TRIPOLI, Lebanon – Despite a truce called a day before in Lebanon, sounds of gunfire and mortar fire could be heard Wednesday coming the refugee camp that has been the scene of battles between the Lebanese army and an Al Qaeda-linked group.
Mortars rounds were heard exploding and small-arms fire and tracer fire were seen south of the camp after nightfall.
A FOX News reporter had witnessed Lebanese army troops shoring up positions inside the Palestinian refugee camp of Nahr el-Bared throughout the day.
Hundreds of Palestinian civilians carrying their belongings in plastic bags were trickling out of a besieged refugee camp earlier Wednesday, taking advantage of the temporary pause in fighting.
About 15,000 — nearly half the camp's residents — fled Tuesday night and another 1,000 left Wednesday, officials said. Those fleeing reported bodies littering Nahr el-Bared's streets and scenes of blasted buildings and destruction. U.N. officials said the bodies of at least 20 civilians have been retrieved from the camp.
Meanwhile, Lebanese military officials said the body of the second-in-command of the Fatah Islam militant group was retrieved Wednesday near the camp in Tripoli.
The officials, speaking on condition of anonymity because they were not authorized to talk to the media, said that the Lebanese Civil Defense personnel uncovered the body of Abu Madyan in the area of Abde, just north of the Nahr al-Bared camp.
Abu Madyan was killed on Monday during battles between his group and the Lebanese army. He is the highest ranking member of the group to be killed since the battles began near the camp Sunday.
The Lebanese government has said it's determined to uproot Fatah Islam, and on Wednesday, the army reinforced its positions around Nahr el-Bared.
A militant who identified himself as Fatah Islam's deputy leader told The Associated Press the group would never surrender and vowed to fight to the death if attacked.
"We are ready to enter into a permanent cease-fire on condition we stay, military action against us is halted and life is allowed to return to normal in the camp," said the militant, who goes by the name Abu Hureira.
He sat on the floor of a dimly lit building basement deep inside the camp, the entrance packed with canned food and fruit.
"If they enter, we are ready. They can try but they won't be able to. They will face a massacre," he said, speaking with a Lebanese Arabic accent.
Occasional gunshots were heard overnight, witnesses said. But the relative lull in fighting gave residents the opportunity to flee the battle-scared Nahr el-Bared.
"It's very tense," said Rania Mustafa, 23, holding the hand of a child and carrying a baby in her arms. Other women carrying children were seen stepping over broken glass and garbage and walking around wrecked cars. A loose cow roamed on another street.
Many of the fleeing refugees have moved to a nearby Palestinian refugee camp at Beddawi, where U.N. relief officials and local provided shelter, mattresses, food and water.
Twenty-nine soldiers and at least 20 militants have been killed since the battle began Sunday in the heaviest internal fighting in Lebanon since the 1975-90 civil war.
Taleb al-Salhani, a security officer with the U.N. agency for Palestinian refugees, said the bodies of 20 civilians — men, women and children — have been retrieved from the camp. The total number of civilian casualties remained unknown.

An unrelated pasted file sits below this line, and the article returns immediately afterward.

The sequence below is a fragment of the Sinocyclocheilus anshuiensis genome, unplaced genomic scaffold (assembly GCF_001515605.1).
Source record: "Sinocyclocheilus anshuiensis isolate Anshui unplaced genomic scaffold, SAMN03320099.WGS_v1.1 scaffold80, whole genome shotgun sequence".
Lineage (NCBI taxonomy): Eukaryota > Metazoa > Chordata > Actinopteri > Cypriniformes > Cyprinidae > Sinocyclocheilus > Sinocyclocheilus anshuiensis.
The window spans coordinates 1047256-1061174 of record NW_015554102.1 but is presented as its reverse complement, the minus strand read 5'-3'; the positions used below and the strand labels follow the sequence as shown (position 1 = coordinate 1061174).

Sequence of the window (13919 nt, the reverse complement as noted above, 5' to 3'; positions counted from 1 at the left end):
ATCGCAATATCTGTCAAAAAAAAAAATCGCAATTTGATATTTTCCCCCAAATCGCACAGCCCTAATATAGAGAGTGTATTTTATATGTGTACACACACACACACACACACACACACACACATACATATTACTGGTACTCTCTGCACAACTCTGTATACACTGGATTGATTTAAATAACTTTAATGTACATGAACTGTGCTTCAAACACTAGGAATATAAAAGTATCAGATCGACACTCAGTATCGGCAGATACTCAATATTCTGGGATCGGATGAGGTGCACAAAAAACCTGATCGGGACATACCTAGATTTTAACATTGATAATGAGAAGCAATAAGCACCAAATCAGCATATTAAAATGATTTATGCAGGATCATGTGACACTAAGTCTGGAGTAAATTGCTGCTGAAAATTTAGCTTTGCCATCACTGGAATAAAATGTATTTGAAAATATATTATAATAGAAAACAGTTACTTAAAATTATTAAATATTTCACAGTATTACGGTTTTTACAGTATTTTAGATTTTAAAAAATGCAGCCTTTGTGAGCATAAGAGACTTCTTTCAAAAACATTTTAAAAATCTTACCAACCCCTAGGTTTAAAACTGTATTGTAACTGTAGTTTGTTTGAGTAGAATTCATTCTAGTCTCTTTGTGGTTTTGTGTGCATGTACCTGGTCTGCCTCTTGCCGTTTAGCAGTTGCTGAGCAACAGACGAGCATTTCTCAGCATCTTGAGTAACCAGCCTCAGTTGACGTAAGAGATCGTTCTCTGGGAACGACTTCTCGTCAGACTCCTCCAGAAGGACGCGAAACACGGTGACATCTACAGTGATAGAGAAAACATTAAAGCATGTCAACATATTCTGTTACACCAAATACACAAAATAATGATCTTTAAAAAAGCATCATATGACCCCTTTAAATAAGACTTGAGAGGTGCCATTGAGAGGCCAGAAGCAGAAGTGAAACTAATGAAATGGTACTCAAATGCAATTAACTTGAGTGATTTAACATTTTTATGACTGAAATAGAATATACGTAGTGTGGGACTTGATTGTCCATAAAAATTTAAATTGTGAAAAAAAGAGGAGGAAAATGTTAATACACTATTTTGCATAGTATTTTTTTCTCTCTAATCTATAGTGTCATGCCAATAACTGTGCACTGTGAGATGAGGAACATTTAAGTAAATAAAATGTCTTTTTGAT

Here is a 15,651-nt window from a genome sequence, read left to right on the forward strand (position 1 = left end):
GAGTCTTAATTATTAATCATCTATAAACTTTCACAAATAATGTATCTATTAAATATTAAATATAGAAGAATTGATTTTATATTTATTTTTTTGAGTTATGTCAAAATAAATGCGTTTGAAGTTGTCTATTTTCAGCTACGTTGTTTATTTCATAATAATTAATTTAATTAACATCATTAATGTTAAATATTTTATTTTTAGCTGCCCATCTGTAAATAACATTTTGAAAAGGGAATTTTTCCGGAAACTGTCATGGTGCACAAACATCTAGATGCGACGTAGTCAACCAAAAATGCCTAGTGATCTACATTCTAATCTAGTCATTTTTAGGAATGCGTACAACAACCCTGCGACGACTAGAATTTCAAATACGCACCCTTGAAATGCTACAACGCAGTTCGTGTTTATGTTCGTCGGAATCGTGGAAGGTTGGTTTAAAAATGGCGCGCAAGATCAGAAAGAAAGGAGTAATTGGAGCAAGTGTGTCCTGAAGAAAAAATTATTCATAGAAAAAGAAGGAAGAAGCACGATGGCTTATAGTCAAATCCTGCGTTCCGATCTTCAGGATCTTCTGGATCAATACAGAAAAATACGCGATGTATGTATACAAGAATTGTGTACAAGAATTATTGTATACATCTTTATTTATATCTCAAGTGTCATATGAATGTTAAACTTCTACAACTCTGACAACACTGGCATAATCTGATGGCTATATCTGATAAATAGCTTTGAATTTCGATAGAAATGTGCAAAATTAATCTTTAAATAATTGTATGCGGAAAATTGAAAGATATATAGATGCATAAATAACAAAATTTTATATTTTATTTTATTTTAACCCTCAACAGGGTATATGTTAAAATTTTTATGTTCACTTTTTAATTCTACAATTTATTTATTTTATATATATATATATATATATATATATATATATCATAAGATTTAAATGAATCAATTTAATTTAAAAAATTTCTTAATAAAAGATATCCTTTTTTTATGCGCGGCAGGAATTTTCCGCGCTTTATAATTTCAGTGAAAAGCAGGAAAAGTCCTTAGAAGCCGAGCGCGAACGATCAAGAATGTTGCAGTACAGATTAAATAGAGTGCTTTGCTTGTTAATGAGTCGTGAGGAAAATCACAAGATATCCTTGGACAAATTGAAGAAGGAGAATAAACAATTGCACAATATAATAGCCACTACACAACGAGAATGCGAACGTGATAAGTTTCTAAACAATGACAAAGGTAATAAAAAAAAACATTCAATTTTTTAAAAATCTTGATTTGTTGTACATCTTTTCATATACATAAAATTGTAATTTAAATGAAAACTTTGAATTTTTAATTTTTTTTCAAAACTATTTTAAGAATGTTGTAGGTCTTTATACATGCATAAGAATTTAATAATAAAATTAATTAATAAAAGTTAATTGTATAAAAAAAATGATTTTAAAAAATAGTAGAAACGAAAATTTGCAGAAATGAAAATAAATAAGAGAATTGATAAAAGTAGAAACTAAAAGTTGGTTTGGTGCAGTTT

The fighting raises the prospect that parts of Lebanon could become havens for terrorists training to attack the West — similar to lawless regions in Iraq and Afghanistan.
The small country is home to some 215,000 Palestinian refugees who live in a dozen camps rife with armed groups and Islamic extremists, including Fatah Islam.
A senior official of the radical Palestinian faction Islamic Jihad warned that a Lebanese army assault at Nahr el-Bared would trigger violence in other camps.
A group of Palestinians in Lebanon's largest refugee camp, Ein el-Hilweh in the south, said they will form "Jihadi groups" to fight alongside Fatah Islam, according to an Internet statement posted Wednesday. The claim could not be independently verified, but it was posted on a Web site commonly used by Islamic extremists.
"Your brothers announce structuring Jihadi groups in Ein el-Hilweh to respond to the dire atrocities in Nahr el-Bared refugee camp," the statement read.
Fatah Islam's leader, Palestinian Shaker al-Absi, has been linked to the former head of Al Qaeda in Iraq, Abu Musab al-Zarqawi, and is believed to have recruited about 100 fighters, including militants from Saudi Arabia, Yemen and other Arab countries.
The military's attack on the camp also has raised fears the fighting could destabilize Lebanon's uneasy balance among its many religious sects and factions. The U.S.-backed government already faces a domestic political crisis, with the Iranian- and Syrian-backed Hezbollah militant group campaigning for its removal.
But so far, the opposition has supported the assault. The Shiite Muslims of Hezbollah deeply oppose Sunni militant groups like Fatah Islam, and the movement issued a statement stressing the military's duty to safeguard the country.
The Bush administration also has backed Lebanese Prime Minister Fuad Saniora and has hinted that it suspected Syria's involvement. The White House has said the militants wanted to distract international attention from an effort at the U.N. to establish a tribunal to try suspects in the 2005 assassination of former Lebanese Prime Minister Rafik Hariri.
Lebanese security officials accuse Syria of using Fatah Islam to destabilize Lebanon, a charge Damascus denies. Syria controlled Lebanon for decades until it was forced to withdraw its troops after Hariri's assassination.
FOX News' Greg Palkot and the Associated Press contributed to this report.